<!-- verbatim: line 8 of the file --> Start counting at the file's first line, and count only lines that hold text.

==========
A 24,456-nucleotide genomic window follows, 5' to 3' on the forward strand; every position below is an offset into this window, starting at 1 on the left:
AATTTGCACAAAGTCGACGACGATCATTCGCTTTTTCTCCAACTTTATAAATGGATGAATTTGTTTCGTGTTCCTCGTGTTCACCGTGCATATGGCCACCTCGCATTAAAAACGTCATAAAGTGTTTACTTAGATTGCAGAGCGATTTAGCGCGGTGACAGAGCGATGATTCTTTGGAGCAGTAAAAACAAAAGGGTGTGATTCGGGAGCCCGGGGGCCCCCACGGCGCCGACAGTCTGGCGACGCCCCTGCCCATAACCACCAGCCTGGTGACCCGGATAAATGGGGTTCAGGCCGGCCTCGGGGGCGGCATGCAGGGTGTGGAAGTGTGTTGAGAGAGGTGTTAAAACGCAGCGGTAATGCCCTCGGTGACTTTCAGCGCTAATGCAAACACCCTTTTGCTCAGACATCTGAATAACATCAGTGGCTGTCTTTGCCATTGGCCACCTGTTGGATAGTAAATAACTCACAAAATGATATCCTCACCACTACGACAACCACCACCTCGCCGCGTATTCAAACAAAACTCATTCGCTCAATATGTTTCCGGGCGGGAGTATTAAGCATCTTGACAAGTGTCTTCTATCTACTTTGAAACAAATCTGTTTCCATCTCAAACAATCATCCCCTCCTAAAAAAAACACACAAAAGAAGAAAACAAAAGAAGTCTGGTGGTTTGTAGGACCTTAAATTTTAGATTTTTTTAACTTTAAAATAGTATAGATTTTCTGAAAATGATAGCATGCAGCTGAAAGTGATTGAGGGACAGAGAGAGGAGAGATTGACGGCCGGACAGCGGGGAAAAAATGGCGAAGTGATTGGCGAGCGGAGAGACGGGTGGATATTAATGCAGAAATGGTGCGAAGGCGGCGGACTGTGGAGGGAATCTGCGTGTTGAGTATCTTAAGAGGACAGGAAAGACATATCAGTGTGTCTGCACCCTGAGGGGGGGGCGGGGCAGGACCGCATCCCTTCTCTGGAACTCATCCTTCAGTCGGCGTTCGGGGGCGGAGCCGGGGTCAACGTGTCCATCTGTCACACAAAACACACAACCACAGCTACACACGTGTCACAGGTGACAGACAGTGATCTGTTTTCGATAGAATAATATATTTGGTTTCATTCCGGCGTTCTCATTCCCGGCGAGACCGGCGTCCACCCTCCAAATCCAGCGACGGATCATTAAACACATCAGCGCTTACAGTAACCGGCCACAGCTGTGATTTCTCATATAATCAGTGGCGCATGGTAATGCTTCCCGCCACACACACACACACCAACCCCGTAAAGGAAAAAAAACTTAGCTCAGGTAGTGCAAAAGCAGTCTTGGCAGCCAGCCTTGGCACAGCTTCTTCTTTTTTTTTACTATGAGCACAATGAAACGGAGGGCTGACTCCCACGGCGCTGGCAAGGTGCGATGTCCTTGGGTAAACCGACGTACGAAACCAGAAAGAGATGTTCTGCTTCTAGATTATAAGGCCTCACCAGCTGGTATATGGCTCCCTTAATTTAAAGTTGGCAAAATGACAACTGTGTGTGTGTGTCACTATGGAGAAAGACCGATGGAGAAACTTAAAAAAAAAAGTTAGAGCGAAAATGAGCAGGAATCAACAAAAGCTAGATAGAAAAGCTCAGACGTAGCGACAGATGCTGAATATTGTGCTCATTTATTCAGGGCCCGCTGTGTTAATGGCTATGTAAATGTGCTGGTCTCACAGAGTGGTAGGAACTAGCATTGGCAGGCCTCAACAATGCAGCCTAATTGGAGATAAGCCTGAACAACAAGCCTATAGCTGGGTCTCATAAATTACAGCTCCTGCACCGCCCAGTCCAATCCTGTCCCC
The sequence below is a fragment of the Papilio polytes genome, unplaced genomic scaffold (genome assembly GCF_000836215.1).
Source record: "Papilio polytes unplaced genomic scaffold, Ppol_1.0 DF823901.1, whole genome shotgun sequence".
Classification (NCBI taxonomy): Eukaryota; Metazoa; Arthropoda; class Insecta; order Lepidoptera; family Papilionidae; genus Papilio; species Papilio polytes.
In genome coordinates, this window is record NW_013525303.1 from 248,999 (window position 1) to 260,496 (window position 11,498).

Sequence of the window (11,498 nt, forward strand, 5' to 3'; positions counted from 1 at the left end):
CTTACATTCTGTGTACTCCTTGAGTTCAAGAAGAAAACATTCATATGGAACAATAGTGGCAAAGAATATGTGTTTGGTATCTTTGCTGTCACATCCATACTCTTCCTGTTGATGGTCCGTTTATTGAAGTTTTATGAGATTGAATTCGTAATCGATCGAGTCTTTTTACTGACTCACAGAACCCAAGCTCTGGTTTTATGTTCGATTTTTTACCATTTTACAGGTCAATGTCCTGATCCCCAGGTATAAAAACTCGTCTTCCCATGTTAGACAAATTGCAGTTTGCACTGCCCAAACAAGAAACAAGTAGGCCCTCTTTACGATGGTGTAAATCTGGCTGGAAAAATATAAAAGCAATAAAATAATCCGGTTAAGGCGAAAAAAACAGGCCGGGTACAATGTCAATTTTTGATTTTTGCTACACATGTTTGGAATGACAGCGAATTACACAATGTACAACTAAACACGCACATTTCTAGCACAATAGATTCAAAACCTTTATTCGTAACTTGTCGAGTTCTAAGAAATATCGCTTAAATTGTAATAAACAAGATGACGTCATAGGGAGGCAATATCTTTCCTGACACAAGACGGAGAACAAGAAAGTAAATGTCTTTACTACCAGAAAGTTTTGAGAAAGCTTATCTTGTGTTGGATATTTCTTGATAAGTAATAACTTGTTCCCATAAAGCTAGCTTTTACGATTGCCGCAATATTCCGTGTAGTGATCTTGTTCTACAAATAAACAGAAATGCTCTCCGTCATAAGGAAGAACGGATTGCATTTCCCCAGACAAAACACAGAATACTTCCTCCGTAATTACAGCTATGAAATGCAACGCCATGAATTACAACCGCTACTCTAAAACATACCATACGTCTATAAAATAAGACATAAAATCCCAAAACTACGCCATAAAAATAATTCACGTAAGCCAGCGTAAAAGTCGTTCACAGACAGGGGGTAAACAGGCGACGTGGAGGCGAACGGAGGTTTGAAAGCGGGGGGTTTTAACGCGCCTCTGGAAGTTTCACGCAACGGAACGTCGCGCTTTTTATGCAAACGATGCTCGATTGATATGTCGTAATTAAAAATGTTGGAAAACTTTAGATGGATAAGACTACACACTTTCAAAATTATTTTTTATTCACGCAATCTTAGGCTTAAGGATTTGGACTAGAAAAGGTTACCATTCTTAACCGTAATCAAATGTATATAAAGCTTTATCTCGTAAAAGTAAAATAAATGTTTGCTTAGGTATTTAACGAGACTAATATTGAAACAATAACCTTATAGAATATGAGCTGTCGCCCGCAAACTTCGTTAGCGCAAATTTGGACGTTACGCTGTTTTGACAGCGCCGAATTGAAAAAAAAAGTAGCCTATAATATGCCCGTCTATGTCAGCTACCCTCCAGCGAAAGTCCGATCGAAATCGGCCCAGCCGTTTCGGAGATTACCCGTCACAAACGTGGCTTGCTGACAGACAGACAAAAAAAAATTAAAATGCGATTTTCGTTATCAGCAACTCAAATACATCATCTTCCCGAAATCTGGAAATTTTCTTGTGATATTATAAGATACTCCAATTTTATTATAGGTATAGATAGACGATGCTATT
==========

CTTACATTCTGTGTACTCCTTGAGTTCAAGAAGAAAACATTCATATGGAACAATAGTGGCAAAGAATATGTGTTTGGTATCTTTGCTGTCACATCCATACTCTTCCTGTTGATGGTCCGTTTATTGAAGTTTTATGAGATTGAATTCGTAATCGATCGAGTCTTTTTACTGACTCACAGAACCCAAGCTCTGGTTTTATGTTCGATTTTTTACCATTTTACAGGTCAATGTCCTGATCCCCAGGTATAAAAACTCGTCTTCCCATGTTAGACAAATTGCAGTTTGCACTGCCCAAACAAGAAACAAGTAGGCCCTCTTTACGATGGTGTAAATCTGGCTGGAAAAATATAAAAGCAATAAAATAATCCGGTTAAGGCGAAAAAAACAGGCCGGGTACAATGTCAATTTTTGATTTTTGCTACACATGTTTGGAATGACAGCGAATTACACAATGTACAACTAAACACGCACATTTCTAGCACAATAGATTCAAAACCTTTATTCGTAACTTGTCGAGTTCTAAGAAATATCGCTTAAATTGTAATAAACAAGATGACGTCATAGGGAGGCAATATCTTTCCTGACACAAGACGGAGAACAAGAAAGTAAATGTCTTTACTACCAGAAAGTTTTGAGAAAGCTTATCTTGTGTTGGATATTTCTTGATAAGTAATAACTTGTTCCCATAAAGCTAGCTTTTACGATTGCCGCAATATTCCGTGTAGTGATCTTGTTCTACAAATAAACAGAAATGCTCTCCGTCATAAGGAAGAACGGATTGCATTTCCCCAGACAAAACACAGAATACTTCCTCCGTAATTACAGCTATGAAATGCAACGCCATGAATTACAACCGCTACTCTAAAACATACCATACGTCTATAAAATAAGACATAAAATCCCAAAACTACGCCATAAAAATAATTCACGTAAGCCAGCGTAAAAGTCGTTCACAGACAGGGGGTAAACAGGCGACGTGGAGGCGAACGGAGGTTTGAAAGCGGGGGGTTTTAACGCGCCTCTGGAAGTTTCACGCAACGGAACGTCGCGCTTTTTATGCAAACGATGCTCGATTGATATGTCGTAATTAAAAATGTTGGAAAACTTTAGATGGATAAGACTACACACTTTCAAAATTATTTTTTATTCACGCAATCTTAGGCTTAAGGATTTGGACTAGAAAAGGTTACCATTCTTAACCGTAATCAAATGTATATAAAGCTTTATCTCGTAAAAGTAAAATAAATGTTTGCTTAGGTATTTAACGAGACTAATATTGAAACAATAACCTTATAGAATATGAGCTGTCGCCCGCAAACTTCGTTAGCGCAAATTTGGACGTTACGCTGTTTTGACAGCGCCGAATTGAAAAAAAAAGTAGCCTATAATATGCCCGTCTATGTCAGCTACCCTCCAGCGAAAGTCCGATCGAAATCGGCCCAGCCGTTTCGGAGATTACCCGTCACAAACGTGGCTTGCTGACAGACAGACAAAAAAAAATTAAAATGCGATTTTCGTTATCAGCAACTCAAATACATCATCTTCCCGAAATCTGGAAATTTTCTTGTGATATTATAAGATACTCCAATTTTATTATAGGTATAGATAGACGATGCTATT